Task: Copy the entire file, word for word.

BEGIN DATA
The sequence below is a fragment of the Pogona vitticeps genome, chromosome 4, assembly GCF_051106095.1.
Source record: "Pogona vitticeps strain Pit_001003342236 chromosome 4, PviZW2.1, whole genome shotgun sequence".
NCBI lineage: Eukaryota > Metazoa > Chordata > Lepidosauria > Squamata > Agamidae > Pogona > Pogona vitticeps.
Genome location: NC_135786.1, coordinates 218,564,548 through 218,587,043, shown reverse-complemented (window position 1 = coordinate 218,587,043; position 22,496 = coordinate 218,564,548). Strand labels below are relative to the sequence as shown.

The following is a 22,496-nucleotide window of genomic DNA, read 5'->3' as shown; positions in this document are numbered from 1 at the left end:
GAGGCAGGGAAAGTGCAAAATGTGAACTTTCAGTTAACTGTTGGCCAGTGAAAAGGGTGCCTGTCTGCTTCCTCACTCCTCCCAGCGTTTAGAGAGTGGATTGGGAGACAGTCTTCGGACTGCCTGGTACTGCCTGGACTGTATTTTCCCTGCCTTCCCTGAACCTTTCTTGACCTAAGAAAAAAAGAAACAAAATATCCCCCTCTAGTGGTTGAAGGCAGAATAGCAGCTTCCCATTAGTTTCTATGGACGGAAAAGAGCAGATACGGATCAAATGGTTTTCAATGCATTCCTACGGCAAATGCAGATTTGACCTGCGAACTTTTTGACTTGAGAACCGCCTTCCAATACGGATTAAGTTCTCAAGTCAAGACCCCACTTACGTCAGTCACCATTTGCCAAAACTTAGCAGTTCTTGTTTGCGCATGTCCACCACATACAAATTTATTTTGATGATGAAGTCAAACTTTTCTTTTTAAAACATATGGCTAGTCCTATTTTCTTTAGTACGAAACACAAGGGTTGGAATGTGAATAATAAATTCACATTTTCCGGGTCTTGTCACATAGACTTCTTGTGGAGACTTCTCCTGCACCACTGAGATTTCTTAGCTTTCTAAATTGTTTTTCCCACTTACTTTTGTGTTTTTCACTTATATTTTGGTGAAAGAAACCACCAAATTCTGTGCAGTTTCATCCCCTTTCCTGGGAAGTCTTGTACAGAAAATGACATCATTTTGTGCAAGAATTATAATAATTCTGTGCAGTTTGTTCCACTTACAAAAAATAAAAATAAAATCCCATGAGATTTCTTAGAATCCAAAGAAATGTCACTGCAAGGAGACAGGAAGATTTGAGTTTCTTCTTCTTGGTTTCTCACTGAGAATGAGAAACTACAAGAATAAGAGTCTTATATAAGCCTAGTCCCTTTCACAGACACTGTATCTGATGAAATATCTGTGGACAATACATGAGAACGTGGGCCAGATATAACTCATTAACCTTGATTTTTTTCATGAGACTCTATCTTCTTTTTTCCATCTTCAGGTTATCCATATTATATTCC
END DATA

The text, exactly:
The sequence below is a fragment of the Pogona vitticeps genome, chromosome 4, assembly GCF_051106095.1.
Source record: "Pogona vitticeps strain Pit_001003342236 chromosome 4, PviZW2.1, whole genome shotgun sequence".
NCBI lineage: Eukaryota > Metazoa > Chordata > Lepidosauria > Squamata > Agamidae > Pogona > Pogona vitticeps.
Genome location: NC_135786.1, coordinates 218,564,548 through 218,587,043, shown reverse-complemented (window position 1 = coordinate 218,587,043; position 22,496 = coordinate 218,564,548). Strand labels below are relative to the sequence as shown.

The following is a 22,496-nucleotide window of genomic DNA, read 5'->3' as shown; positions in this document are numbered from 1 at the left end:
GAGGCAGGGAAAGTGCAAAATGTGAACTTTCAGTTAACTGTTGGCCAGTGAAAAGGGTGCCTGTCTGCTTCCTCACTCCTCCCAGCGTTTAGAGAGTGGATTGGGAGACAGTCTTCGGACTGCCTGGTACTGCCTGGACTGTATTTTCCCTGCCTTCCCTGAACCTTTCTTGACCTAAGAAAAAAAGAAACAAAATATCCCCCTCTAGTGGTTGAAGGCAGAATAGCAGCTTCCCATTAGTTTCTATGGACGGAAAAGAGCAGATACGGATCAAATGGTTTTCAATGCATTCCTACGGCAAATGCAGATTTGACCTGCGAACTTTTTGACTTGAGAACCGCCTTCCAATACGGATTAAGTTCTCAAGTCAAGACCCCACTTACGTCAGTCACCATTTGCCAAAACTTAGCAGTTCTTGTTTGCGCATGTCCACCACATACAAATTTATTTTGATGATGAAGTCAAACTTTTCTTTTTAAAACATATGGCTAGTCCTATTTTCTTTAGTACGAAACACAAGGGTTGGAATGTGAATAATAAATTCACATTTTCCGGGTCTTGTCACATAGACTTCTTGTGGAGACTTCTCCTGCACCACTGAGATTTCTTAGCTTTCTAAATTGTTTTTCCCACTTACTTTTGTGTTTTTCACTTATATTTTGGTGAAAGAAACCACCAAATTCTGTGCAGTTTCATCCCCTTTCCTGGGAAGTCTTGTACAGAAAATGACATCATTTTGTGCAAGAATTATAATAATTCTGTGCAGTTTGTTCCACTTACAAAAAATAAAAATAAAATCCCATGAGATTTCTTAGAATCCAAAGAAATGTCACTGCAAGGAGACAGGAAGATTTGAGTTTCTTCTTCTTGGTTTCTCACTGAGAATGAGAAACTACAAGAATAAGAGTCTTATATAAGCCTAGTCCCTTTCACAGACACTGTATCTGATGAAATATCTGTGGACAATACATGAGAACGTGGGCCAGATATAACTCATTAACCTTGATTTTTTTCATGAGACTCTATCTTCTTTTTTCCATCTTCAGGTTATCCATATTATATTCC